GC: Underlying the exhibition is something I’ve always been interested in — the idea of errors, especially with a machine when something hangs or stalls. But an erroneous situation can happen without machines as well. In a psychological sense, the idea of doubt is an erroneous situation. When we doubt or hesitate, a certain kind of glitch occurs. But that pause is necessary in order for us to process a situation better. So, we can say that when an operating system hangs, perhaps that pause is also necessary in order to identify the problem.
The gallery being closed during opening hours is quite erroneous and not being able to interact spatially with it is kind of like an error in the system as well. As visitors tried to push the locked doors, the gravel that lined the inside of entrance would move a millimetre, causing just the slightest change within the exhibition space to mark a failed attempt to enter. This indicated a “404”. Some viewers were frustrated that the door couldn’t be opened. They commented, “If it’s closed, I might as well stay at home and watch TV.” But that is exactly the point of the work. You can stay at home and watch TV, or you can watch these images through the glass. Both are projections you cannot touch. The exhibition became a way to slow down the image, a way to slow down the viewing experience, but without ending it.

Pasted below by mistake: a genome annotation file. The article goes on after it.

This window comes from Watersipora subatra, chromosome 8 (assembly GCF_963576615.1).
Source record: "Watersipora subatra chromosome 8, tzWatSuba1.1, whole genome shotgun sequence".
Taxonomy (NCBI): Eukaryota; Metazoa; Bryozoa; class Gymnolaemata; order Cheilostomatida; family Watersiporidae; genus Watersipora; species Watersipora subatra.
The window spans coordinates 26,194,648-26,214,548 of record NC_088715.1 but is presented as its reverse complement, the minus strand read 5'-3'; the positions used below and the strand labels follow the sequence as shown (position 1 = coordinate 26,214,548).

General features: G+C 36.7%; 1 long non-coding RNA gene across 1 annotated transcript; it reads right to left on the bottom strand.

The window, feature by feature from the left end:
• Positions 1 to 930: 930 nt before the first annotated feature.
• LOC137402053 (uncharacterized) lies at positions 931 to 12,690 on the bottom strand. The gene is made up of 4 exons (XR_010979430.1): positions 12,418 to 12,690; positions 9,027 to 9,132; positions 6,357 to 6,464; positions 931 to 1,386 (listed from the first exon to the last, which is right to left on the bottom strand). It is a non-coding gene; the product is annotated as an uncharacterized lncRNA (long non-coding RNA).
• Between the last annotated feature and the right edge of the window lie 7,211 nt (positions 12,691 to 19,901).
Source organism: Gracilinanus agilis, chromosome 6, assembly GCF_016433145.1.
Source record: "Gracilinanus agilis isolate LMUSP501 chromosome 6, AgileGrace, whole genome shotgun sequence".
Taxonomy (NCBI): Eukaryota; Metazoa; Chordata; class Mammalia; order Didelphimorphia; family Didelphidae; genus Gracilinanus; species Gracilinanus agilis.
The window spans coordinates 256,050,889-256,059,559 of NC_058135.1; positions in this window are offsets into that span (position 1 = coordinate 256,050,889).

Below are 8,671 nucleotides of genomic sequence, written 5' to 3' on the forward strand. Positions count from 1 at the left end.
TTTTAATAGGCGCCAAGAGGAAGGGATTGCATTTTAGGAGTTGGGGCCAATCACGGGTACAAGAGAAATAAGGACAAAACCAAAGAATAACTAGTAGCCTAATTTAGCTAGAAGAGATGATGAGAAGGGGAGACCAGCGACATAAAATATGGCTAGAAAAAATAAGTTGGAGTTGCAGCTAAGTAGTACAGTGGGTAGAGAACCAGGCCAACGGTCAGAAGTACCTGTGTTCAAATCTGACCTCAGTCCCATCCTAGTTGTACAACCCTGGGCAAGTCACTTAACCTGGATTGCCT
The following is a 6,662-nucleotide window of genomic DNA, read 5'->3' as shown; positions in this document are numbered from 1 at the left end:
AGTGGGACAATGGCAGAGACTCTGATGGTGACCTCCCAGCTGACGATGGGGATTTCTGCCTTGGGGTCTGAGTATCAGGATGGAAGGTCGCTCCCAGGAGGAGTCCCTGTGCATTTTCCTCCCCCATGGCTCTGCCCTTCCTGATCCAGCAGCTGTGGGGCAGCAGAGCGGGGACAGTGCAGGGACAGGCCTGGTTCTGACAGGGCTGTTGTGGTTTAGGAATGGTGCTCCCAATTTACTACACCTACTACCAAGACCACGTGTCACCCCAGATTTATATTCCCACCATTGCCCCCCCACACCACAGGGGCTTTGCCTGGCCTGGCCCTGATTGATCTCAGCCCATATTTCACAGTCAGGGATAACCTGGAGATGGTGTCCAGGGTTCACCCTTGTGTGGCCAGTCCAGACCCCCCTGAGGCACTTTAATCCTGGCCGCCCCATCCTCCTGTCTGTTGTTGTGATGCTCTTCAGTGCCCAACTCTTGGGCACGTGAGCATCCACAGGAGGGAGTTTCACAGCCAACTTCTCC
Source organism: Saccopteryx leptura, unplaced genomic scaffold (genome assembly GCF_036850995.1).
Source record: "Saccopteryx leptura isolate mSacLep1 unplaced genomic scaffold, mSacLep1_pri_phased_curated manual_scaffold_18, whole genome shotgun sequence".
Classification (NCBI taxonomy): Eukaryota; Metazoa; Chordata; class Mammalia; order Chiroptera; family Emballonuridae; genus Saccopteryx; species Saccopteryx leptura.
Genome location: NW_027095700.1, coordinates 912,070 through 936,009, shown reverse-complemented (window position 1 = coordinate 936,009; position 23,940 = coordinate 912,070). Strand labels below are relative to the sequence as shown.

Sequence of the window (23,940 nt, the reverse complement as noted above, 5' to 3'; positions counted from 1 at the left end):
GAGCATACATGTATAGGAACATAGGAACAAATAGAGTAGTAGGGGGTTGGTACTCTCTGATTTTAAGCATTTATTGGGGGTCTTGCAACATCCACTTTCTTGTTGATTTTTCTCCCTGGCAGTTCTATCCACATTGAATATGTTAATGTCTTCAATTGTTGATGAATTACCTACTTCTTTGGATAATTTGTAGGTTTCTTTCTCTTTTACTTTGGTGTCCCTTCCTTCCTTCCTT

RT: Let’s move on to painting, since you’re a painter who dwells a lot on new technologies. How do you think machine learning can expand our present understanding of painting?
GC: Some parts of machine learning programming are if/else statements , so it’s a matter of identifying conditions and exclusions. If in the example of self-driving cars, conditions are created either by code or sonar to identify the difference of density between objects , then an expanded approach to painting could also be achieved in the same way. There could be other permutations to approaching, viewing and placing paintings with the use of filmic, literary or architectural devices.
But an erroneous situation can happen without machines as well. In a psychological sense, the idea of doubt is an erroneous situation.
RT: In Western art history, there has been a traditional preoccupation in painting with capturing an authentic image, an attention to flatness and depth, proximity and close-looking. Where does this exhibition and your practice sit in this conversation on painting?
GC: I’m not so much interested in figurative painting as I am in the placement of paintings in and around a space. Painting is essentially a two-and-a-half-dimensional object — it never really leaves the wall. For logistical reasons, it’s never put around a space or placed on the floor, because it can be hazardous for the works. With the exhibition, however, Melanie and I were able to create a situation where it was safe for the paintings to be placed on the floor, hung really closely to the floor, and placed on objects where in any other scenario they would be knocked over.